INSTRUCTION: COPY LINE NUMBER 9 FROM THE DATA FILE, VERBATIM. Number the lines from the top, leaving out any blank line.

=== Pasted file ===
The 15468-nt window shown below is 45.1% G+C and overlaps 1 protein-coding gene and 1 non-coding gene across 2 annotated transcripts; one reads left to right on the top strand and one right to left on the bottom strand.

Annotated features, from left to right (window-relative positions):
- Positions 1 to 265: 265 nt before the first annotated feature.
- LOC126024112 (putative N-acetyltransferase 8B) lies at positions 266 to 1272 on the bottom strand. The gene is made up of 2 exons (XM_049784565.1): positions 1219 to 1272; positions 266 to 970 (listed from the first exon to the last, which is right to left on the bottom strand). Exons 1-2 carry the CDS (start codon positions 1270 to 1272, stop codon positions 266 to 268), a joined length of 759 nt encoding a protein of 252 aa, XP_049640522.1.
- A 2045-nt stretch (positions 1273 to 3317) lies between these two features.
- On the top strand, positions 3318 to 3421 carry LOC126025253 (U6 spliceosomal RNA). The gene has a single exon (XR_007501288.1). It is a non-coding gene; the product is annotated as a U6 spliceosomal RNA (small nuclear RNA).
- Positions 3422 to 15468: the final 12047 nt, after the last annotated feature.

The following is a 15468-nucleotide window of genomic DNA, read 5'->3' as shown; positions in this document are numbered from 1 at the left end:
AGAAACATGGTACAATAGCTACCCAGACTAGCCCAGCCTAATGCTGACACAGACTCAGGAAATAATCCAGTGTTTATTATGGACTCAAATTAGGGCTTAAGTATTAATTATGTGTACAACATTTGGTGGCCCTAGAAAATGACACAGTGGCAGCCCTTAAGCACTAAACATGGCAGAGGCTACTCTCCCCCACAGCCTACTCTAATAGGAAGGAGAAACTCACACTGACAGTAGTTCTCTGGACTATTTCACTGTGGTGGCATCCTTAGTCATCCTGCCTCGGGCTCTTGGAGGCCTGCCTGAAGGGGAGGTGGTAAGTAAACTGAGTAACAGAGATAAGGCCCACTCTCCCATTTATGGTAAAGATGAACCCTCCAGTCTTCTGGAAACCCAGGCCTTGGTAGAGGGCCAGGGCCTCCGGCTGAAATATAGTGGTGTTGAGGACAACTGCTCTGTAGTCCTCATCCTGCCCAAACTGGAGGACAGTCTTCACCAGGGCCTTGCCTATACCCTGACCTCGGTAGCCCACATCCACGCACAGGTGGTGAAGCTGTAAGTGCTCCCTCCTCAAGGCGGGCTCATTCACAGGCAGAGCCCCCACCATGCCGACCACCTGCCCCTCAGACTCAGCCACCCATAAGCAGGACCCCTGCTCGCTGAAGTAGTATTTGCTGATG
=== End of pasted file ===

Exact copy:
AGAAACATGGTACAATAGCTACCCAGACTAGCCCAGCCTAATGCTGACACAGACTCAGGAAATAATCCAGTGTTTATTATGGACTCAAATTAGGGCTTAAGTATTAATTATGTGTACAACATTTGGTGGCCCTAGAAAATGACACAGTGGCAGCCCTTAAGCACTAAACATGGCAGAGGCTACTCTCCCCCACAGCCTACTCTAATAGGAAGGAGAAACTCACACTGACAGTAGTTCTCTGGACTATTTCACTGTGGTGGCATCCTTAGTCATCCTGCCTCGGGCTCTTGGAGGCCTGCCTGAAGGGGAGGTGGTAAGTAAACTGAGTAACAGAGATAAGGCCCACTCTCCCATTTATGGTAAAGATGAACCCTCCAGTCTTCTGGAAACCCAGGCCTTGGTAGAGGGCCAGGGCCTCCGGCTGAAATATAGTGGTGTTGAGGACAACTGCTCTGTAGTCCTCATCCTGCCCAAACTGGAGGACAGTCTTCACCAGGGCCTTGCCTATACCCTGACCTCGGTAGCCCACATCCACGCACAGGTGGTGAAGCTGTAAGTGCTCCCTCCTCAAGGCGGGCTCATTCACAGGCAGAGCCCCCACCATGCCGACCACCTGCCCCTCAGACTCAGCCACCCATAAGCAGGACCCCTGCTCGCTGAAGTAGTATTTGCTGATG